This year, as the pandemic hit and schools shut down, I had to re-invent myself as an online ESL teacher. Here’s a list of things I did to make my (and my students’) life easier.

1. Slow down

When I first moved to Spain to work as an English teacher, I could only say “el gatito bebe leche*(thanks, Duolingo). I will never forget the two sentences I learned during my very first lesson: “¿Que ha dicho?” and “No tengo ni p*ta idea**. Despite having recently completed my CELTA training, I couldn’t slow down enough for my students to understand me. Indeed, it took me a long time to master the perfect talking speed, and I occasionally still hear my students exchange those exact Spanish words.

This was in a physical classroom, in a pre-facemask society. Online teaching is…

Instagram @vabbett

I was thrown into the deep end of hybrid teaching in October 2020. One day the Spanish government cut down the number of students who could sit in my classroom, and the next it felt like I was teaching two classes at once. For the second time in a year, I had to learn how to teach from scratch, and on my own. I struggled, cried, and spent entire weekends in bed. But four months later, I can honestly say that hybrid teaching works just fine. …

At the beginning I didn’t think much of it. I’d been warned this was common in Spain. Companies advertised native teachers and I’d better follow up my CV with a phone call if I hoped to get a job interview. So I did.

“How can your English be so good?” my interviewer asked. “I studied journalism in the UK” I said. “Right,” she said. “But before?”

I’ll tell you what happened before: I was a regular Italian teenager who went to state school. I studied English and French with non-native teachers who made me fall in love with writers like…

Like many others, a couple of months ago I was thrown into the new world of smart working. In my case, it involved the infamous Zoom platform and a dozen of Spanish kids per hour. After diligently going through all phases of panic, migraine, rejection, stress-eating and acceptance, I have finally stopped for long enough to realize what good came out of this.

Classroom management

Every teacher knows the feeling of teaching the perfect class on the day a certain student wouldn’t show up. …

Dear friends,

Sorry I abandoned you. In fact, quite a lot of you are new to my feed and right now must be wondering who the hell I am.

Well, nice to meet you all. I’m an EFL teacher who’s just survived the most intense summer of her life.

Since I started writing this blog to share funny anecdotes about my English learning — and now teaching — experience, I have quite a bit to catch up on. But let’s start from the beginning…

#1. I became a qualified EFL teacher

I had been warned. The CELTA intensive course was going to be hard. Really hard. And…

Yes, I went to school. Yes, I studied English there. But did I learn how to communicate in English? Not really. School taught me who Shakespeare was and a number of irregular verbs. Which is useful, but unfortunately (or should I say fortunately?) not enough.

Films are a great way to complement school teaching, because they show us how people really communicate in English. And that’s our final goal, isn’t it? However, it’s worth considering a few strategies to make this learning activity truly effective. Here are my tips:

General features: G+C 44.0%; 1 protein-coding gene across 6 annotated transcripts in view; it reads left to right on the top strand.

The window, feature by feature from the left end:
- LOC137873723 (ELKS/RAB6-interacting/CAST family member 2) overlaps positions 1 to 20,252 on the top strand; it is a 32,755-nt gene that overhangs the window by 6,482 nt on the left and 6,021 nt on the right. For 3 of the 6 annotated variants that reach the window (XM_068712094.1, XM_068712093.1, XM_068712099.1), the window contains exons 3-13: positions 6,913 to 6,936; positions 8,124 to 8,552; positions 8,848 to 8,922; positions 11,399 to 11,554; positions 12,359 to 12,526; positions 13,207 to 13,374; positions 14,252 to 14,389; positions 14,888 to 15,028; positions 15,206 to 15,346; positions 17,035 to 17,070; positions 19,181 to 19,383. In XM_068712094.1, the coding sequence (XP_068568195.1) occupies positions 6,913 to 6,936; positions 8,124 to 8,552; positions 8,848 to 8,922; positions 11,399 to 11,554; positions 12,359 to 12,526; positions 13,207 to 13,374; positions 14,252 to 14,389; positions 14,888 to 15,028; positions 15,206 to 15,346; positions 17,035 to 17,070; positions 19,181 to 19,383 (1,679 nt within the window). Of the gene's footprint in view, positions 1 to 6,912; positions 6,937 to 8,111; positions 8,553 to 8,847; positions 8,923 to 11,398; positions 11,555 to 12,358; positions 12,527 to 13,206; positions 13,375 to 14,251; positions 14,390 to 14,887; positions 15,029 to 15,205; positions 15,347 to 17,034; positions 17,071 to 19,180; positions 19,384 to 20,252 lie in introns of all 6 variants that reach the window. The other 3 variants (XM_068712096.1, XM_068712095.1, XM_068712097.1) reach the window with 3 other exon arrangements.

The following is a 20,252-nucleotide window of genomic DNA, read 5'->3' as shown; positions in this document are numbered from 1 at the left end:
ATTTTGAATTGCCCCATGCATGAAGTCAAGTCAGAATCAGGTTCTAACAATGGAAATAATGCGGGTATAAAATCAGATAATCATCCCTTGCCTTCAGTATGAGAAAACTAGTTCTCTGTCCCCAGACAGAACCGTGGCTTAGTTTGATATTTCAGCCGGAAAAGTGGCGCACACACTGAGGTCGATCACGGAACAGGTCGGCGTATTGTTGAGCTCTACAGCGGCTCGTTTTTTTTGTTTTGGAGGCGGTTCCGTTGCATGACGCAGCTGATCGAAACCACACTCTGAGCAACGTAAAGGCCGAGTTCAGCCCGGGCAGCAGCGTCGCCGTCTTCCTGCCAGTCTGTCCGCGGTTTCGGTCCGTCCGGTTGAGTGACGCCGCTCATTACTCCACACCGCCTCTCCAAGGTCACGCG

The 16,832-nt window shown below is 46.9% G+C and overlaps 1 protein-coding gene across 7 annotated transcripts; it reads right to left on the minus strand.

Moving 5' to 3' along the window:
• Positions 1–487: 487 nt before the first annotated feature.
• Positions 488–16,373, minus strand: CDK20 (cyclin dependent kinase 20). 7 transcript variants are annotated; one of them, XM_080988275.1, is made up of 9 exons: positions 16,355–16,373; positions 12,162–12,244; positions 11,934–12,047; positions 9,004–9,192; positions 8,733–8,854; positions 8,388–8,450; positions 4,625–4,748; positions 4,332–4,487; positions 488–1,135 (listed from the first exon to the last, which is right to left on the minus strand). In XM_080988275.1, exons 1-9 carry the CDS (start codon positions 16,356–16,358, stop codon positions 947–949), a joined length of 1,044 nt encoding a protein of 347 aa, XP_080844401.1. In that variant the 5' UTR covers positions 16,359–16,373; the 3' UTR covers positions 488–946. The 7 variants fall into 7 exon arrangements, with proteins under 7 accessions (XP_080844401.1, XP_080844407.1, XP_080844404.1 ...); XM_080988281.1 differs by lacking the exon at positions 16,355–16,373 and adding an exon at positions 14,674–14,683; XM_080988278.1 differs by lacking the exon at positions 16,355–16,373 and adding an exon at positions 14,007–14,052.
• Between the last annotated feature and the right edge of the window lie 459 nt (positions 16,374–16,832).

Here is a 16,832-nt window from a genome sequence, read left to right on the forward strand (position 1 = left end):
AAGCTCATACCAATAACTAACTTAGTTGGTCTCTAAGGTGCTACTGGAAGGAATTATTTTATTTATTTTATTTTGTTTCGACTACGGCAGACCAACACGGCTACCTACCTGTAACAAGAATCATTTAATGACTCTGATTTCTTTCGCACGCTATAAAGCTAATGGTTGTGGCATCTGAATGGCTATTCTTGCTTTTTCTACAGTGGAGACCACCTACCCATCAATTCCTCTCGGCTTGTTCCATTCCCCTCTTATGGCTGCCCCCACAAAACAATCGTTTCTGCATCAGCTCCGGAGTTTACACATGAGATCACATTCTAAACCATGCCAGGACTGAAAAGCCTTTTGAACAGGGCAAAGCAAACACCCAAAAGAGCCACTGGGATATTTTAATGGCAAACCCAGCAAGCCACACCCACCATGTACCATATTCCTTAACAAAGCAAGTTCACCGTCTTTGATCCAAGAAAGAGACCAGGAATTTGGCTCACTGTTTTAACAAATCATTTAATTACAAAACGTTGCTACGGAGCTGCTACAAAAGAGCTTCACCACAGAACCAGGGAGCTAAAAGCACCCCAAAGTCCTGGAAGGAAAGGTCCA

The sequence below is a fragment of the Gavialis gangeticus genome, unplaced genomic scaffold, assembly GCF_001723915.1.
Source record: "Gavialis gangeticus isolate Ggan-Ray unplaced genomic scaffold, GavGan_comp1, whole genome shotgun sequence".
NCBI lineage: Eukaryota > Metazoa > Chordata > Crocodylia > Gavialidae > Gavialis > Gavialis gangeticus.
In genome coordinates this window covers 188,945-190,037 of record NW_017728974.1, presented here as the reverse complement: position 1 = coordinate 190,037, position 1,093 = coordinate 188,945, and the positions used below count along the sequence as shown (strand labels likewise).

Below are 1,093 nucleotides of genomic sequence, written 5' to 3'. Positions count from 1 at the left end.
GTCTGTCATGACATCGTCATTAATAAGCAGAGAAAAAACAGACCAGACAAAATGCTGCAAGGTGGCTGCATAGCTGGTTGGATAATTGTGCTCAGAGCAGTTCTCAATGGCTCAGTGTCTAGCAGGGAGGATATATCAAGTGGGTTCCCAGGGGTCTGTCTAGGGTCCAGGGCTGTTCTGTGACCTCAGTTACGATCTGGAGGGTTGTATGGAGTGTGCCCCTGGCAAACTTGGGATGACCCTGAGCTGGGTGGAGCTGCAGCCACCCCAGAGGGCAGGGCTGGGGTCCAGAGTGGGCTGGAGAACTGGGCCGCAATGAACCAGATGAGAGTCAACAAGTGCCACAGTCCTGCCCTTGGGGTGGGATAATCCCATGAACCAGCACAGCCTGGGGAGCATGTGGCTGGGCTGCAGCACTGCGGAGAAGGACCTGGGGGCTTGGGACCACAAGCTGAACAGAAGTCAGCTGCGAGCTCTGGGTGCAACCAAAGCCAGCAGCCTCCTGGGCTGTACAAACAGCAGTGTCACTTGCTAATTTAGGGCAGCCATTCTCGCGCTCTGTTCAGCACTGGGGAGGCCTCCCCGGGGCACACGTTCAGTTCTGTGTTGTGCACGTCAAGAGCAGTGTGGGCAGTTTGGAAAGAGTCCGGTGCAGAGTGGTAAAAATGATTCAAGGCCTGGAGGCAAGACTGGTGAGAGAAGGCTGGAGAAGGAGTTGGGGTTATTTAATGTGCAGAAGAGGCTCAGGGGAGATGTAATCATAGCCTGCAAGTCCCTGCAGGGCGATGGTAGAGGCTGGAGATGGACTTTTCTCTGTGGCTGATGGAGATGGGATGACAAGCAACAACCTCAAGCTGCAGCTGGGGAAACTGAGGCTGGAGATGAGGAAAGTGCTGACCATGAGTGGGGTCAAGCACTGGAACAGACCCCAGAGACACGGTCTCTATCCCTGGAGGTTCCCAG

1. Pick an ‘easy’ film

…Which is easier said than done. What’s an easy film to…

Not sure whether you can write the magic word on your CV and live up to the expectations? Just watch out for these signs:

1. You don’t remember in what language you’ve read something

Once I read an interesting article and didn’t share it on Twitter (I know, crazy).
A few days later I found myself desperately searching for it online. I could remember the topic, but not the publication. I started googling bits, but nothing. Zero results. I had almost given up when suddenly it hit me. What if…?
I googled the same words in Italian, and magically, there it was

When you are fluent in two languages, your brain can switch from one to the other without really thinking*. …

We all remember the first time we set off to read a book in English. At 14, my choice fell on The Picture of Dorian Gray by Oscar Wilde. My logic behind it must have been a mixture of ‘Look, just a hundred pages’ and ‘This sounds kind of easy’.

But guess what? There wasn’t a single picture in the whole book.

Anyway, I was a big girl so I decided to fight disappointment and embrace the challenge. Armed with an English-Italian dictionary that weighed as much as me, I sat down at the kitchen table and started reading.


Most of you have kept a notebook with all the new words noted down in alphabetical order. Some have carried the famous five-word list* around with them, to revise during coffee breaks. The most resolute of you have even labelled every object in the house with the English word for it — and then stopped inviting friends over.

But despite all these ingenious strategies, the biggest struggle all of you face in learning English is retaining vocabulary. You know these words, but whenever you need them — puff! — they’ve disappeared to the pub with their phones off. Totally unreliable.

The first question I always ask my students is why. I invite them to sit in front of me and say: “Why do you want to learn English?”

What I really want to know is: “What is your motivation to embark on this long, tough and often embarrassing journey?”

The answers I get are usually quite sensible: ‘I want to find a better job’, ‘I hope to keep my job’, ‘I hate my bloody job and want to move abroad’ or ‘Someone I love has already done all of the above and I’d like to visit’.

It’s all very nice…


Journalist, photographer, illustrator and English teacher. One day I’ll be all that.

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